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1.4 Million Texans Fall Into ‘Coverage Gap’ Without Medicaid Expansion

Working Texans without job-based coverage comprise majority of those left behind.



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Like 23 other states, Texas chose not to expand Medicaid under the Affordable Care Act. Advocates have long argued this position will increase sickness and suffering. Now they’re pressing forward an economic argument.

In a new study, the group Families USA estimated that 1.4 million Texans would get coverage through Medicaid if the state changed its mind. Study author Dee Mahan says almost 60 percent of them are working, in occupations like sales, food service and transportation.

An additional twenty-four percent of the Texans in the so-called “coverage gap” are not in the workforce, because they are students, non-working spouses, or people with disabilities. Mahan said only 18 percent of those who would gain coverage are truly unemployed.

“We found that most of the people who’d be helped are working,” she said. “Such as waiters and waitresses in restaurants, construction workers, office clerks and cashiers. They include people who take care of our family members, like child care workers and personal care aides.”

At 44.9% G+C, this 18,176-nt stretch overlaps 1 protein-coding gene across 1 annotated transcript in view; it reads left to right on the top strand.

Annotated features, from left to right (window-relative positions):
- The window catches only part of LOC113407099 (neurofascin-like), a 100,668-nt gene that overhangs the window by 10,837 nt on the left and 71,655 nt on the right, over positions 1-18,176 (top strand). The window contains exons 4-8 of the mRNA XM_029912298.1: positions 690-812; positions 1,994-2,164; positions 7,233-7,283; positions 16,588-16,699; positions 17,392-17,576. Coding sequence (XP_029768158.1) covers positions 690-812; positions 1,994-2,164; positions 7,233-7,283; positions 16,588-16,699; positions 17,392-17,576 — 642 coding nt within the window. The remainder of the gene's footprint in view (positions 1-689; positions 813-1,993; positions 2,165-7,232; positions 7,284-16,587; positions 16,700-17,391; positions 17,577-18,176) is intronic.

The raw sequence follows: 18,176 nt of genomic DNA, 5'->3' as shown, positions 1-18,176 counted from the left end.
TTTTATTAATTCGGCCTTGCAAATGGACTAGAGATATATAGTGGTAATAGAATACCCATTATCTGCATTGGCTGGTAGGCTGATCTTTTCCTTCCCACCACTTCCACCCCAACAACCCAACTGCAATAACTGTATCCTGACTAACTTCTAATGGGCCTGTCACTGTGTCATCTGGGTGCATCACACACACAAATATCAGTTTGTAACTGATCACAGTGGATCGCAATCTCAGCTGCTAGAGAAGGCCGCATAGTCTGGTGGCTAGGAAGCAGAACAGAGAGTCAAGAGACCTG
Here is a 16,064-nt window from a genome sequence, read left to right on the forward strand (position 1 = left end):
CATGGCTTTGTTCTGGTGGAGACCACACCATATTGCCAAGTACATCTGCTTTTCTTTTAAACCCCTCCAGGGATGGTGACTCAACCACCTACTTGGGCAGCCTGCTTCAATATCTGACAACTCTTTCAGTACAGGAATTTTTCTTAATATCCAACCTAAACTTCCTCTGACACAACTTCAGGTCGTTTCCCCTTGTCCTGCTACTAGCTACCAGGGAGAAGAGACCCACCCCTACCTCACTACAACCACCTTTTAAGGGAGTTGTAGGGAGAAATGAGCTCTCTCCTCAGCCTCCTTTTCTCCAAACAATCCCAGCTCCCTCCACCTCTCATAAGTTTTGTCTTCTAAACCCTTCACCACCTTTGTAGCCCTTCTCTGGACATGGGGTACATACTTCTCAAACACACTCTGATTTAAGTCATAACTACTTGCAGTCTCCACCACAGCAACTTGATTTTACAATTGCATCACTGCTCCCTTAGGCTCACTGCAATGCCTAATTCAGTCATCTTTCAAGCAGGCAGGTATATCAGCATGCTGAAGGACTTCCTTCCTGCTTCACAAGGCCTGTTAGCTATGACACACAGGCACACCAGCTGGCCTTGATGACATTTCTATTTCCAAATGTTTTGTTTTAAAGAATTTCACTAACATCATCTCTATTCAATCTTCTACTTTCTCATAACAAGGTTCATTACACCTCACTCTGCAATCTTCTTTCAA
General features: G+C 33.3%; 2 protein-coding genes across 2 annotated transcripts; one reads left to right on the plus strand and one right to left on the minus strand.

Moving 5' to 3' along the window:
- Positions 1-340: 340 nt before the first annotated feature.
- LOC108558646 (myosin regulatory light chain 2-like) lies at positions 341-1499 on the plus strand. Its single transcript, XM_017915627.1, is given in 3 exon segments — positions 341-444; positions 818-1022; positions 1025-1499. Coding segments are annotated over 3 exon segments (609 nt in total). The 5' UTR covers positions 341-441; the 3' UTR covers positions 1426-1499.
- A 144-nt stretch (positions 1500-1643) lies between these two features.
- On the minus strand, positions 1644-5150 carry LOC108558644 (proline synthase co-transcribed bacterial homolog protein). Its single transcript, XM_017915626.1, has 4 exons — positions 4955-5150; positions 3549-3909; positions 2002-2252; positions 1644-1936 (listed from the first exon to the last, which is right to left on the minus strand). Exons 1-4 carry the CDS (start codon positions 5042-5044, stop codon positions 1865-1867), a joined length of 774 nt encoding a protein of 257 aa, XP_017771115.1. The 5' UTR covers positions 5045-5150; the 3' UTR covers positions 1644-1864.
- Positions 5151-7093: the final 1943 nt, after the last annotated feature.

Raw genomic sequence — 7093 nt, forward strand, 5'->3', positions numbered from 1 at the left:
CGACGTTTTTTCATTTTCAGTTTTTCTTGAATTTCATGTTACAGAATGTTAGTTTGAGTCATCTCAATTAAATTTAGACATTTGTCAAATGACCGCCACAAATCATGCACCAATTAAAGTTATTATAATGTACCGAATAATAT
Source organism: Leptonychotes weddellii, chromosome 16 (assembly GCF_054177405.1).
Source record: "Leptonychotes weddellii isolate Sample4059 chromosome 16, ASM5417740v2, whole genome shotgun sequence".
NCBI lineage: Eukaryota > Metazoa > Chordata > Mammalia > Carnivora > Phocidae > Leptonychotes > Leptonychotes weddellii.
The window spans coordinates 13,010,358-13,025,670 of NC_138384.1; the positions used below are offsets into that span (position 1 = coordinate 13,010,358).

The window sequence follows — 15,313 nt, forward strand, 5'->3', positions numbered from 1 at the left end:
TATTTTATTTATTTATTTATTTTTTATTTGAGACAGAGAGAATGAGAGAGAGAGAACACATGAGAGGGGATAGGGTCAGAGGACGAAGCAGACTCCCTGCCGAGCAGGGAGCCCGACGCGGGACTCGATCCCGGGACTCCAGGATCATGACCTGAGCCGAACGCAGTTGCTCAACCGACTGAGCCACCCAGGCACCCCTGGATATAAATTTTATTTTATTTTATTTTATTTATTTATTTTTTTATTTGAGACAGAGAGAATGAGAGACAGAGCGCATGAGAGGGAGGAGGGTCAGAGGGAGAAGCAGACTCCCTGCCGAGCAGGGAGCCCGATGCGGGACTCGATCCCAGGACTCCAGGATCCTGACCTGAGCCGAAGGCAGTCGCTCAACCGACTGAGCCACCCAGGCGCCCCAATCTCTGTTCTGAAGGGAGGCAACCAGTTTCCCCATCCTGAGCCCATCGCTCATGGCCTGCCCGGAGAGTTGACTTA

Mahan says insuring those workers keeps them healthy and productive, and that helps their employers.

John Hawkins, senior vice president with the Texas Hospital Association, said his industry supports Medicaid expansion. He said Texas hospitals lose $5.5 billion annually on uncompensated care for the uninsured. Medicaid expansion would help cover some of those losses, but also be an economic stimulus for small businesses across Texas.

“Part of the economic miracle is the preponderance of small businesses in this service sector,” Hawkins said. “It’s really an economic engine – but it’s a sector of the economy where folks really struggle to obtain health coverage, either because their employer doesn’t offer it or because of the price, and it doesn’t really match up to their wages.”

If Texas did expand Medicaid, it could draw down tens of billions in federal money in federal funds over the next decade. And that money would create more healthcare jobs and could reduce the amount local governments pay to subsidize care for the uninsured.